Texas ranchers sue fertilizer company over land contamination

Farmers in Johnson County, Texas, have filed a lawsuit against the fertilizer manufacturer Synagro, accusing the company of contaminating their land and causing the deaths of various animals. The lawsuit alleges that the use of the company’s fertilizer products, which include treated human waste, has rendered their farmland unusable.

The group of ranchers claims that cattle, horses, and fish have died or become sick due to the toxic effects of the fertilizer. According to reports, rancher Tony Coleman is among those affected, with significant losses including 10 cows, two horses, and entire fish populations in five ponds. Coleman described the situation as having stripped him of his livelihood and expressed fear and concern for the community’s future.

Synagro insists that its fertilizer products meet all governmental standards. However, the farmers argue that the presence of PFAS—perfluoroalkyl and polyfluoroalkyl substances, often referred to as “forever chemicals”—in the biosolids from human waste is to blame for the widespread contamination. These substances are known for their persistence in the environment and potential health risks.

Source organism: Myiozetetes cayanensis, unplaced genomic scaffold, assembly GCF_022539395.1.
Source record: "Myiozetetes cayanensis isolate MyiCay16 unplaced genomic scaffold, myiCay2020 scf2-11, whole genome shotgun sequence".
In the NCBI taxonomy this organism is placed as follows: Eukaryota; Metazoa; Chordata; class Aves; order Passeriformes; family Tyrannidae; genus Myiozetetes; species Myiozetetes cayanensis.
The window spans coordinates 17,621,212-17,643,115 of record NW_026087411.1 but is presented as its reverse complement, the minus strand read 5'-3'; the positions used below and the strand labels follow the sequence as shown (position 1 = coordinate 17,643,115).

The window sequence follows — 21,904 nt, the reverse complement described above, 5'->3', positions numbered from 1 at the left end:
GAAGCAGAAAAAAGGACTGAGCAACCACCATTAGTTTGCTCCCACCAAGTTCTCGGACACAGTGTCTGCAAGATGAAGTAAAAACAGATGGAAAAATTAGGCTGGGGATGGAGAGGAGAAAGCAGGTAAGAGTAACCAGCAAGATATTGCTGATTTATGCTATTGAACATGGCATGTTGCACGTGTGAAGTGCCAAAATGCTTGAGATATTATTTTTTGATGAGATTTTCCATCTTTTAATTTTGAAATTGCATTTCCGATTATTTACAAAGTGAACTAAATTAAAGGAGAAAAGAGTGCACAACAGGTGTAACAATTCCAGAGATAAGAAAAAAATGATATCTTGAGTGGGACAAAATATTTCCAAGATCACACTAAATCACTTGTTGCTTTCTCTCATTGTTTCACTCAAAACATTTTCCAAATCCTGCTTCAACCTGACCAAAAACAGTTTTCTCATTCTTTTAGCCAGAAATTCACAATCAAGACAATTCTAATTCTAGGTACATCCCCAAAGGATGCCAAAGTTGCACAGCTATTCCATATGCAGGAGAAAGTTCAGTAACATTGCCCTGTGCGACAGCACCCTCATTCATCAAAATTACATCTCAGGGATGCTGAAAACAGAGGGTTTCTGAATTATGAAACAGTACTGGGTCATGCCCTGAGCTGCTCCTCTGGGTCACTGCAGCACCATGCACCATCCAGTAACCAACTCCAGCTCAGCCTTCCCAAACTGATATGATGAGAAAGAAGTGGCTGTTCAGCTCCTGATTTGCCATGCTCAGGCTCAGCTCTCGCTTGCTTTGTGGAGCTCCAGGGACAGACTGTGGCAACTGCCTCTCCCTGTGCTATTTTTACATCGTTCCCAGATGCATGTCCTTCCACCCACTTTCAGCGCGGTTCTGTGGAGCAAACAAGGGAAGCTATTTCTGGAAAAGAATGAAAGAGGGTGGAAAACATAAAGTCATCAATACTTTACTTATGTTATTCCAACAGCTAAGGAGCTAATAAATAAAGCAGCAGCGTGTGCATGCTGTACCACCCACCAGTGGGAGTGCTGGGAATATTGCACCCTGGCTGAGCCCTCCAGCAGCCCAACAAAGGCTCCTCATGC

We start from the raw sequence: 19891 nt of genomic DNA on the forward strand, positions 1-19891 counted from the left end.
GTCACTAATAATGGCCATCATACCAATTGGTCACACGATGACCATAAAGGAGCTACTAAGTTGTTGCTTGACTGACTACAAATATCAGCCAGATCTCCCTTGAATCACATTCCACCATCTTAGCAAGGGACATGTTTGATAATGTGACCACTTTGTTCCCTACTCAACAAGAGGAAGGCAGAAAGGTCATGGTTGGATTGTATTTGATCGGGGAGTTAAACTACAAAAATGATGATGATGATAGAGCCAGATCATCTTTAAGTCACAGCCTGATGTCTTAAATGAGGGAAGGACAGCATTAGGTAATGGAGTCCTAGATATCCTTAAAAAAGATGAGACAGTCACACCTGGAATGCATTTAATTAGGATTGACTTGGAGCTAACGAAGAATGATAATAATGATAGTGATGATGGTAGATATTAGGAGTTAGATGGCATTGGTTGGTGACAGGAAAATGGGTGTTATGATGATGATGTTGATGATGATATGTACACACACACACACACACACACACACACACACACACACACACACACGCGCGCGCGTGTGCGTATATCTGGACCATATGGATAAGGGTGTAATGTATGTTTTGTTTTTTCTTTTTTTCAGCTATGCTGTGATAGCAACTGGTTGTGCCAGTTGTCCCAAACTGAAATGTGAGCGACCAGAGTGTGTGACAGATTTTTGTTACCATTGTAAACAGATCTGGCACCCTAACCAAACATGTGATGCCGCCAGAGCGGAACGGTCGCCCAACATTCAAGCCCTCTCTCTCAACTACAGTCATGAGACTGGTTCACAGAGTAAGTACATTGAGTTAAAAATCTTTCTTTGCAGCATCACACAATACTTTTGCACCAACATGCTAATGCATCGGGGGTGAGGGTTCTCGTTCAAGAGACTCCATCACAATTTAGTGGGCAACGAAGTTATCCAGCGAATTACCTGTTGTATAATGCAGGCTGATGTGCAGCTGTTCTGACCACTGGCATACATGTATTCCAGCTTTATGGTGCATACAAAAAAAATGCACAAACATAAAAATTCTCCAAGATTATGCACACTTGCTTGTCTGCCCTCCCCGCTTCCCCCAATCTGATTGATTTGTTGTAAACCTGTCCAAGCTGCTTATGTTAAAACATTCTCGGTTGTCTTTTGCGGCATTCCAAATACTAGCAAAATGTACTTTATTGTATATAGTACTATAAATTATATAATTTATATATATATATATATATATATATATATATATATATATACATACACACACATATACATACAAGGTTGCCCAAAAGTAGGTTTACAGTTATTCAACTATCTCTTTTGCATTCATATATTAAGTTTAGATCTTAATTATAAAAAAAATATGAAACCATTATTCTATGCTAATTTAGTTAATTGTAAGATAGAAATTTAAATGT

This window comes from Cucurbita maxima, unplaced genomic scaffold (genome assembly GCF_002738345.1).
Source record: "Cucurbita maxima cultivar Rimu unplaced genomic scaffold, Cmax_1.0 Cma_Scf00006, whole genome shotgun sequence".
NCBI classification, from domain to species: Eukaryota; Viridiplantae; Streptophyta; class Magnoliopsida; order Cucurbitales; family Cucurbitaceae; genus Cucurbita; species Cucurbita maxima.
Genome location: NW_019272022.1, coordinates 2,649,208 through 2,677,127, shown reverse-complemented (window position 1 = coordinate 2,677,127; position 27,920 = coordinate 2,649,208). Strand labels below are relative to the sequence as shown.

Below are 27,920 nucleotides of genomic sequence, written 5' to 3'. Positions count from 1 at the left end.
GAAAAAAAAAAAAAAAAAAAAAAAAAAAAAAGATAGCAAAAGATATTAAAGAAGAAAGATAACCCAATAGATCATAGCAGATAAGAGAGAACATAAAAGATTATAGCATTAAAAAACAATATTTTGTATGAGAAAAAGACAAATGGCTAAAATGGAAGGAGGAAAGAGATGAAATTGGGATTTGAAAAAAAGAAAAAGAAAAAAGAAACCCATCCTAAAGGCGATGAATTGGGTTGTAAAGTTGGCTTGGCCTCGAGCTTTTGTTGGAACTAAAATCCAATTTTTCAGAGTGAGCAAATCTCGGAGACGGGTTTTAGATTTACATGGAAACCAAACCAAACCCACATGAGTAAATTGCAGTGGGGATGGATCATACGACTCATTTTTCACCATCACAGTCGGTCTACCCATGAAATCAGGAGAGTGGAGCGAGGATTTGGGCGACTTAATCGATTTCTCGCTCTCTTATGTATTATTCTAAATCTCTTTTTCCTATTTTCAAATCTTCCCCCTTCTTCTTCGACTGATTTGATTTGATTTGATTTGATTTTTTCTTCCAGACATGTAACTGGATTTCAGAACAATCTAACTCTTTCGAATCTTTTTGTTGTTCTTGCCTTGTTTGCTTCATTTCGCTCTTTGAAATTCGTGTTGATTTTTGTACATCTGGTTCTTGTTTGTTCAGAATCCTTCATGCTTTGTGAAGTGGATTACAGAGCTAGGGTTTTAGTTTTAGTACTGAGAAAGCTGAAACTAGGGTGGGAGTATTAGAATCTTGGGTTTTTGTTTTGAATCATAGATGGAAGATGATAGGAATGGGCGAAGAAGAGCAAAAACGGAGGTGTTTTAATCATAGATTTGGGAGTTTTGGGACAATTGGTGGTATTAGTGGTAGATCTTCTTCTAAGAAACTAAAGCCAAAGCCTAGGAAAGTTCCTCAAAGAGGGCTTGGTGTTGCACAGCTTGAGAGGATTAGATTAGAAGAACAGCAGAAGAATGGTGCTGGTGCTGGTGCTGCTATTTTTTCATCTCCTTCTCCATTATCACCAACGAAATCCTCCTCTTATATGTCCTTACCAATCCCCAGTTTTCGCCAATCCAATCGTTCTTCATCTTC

The investigation, led by Johnson County Constable Detective Dana Ames, revealed that the toxic chemicals originated from a Fort Worth wastewater treatment facility where the biosolids are processed before being used in Synagro’s fertilizers. The detective’s findings, presented to the Johnson County Commissioners Court, highlighted the pervasive nature of the contamination.

Further tests on farms revealed extremely high levels of PFAS in both the animals and the well water, confirming the widespread contamination. This has led to fears among the local farming community about the long-term viability of their land and the health of their water sources.

The situation has escalated to the point where some ranchers are considering abandoning their farms and euthanizing affected animals to prevent further suffering. The community is calling for a nationwide ban on such fertilizers to protect future generations and prevent similar incidents elsewhere.

Source: Daily Mail

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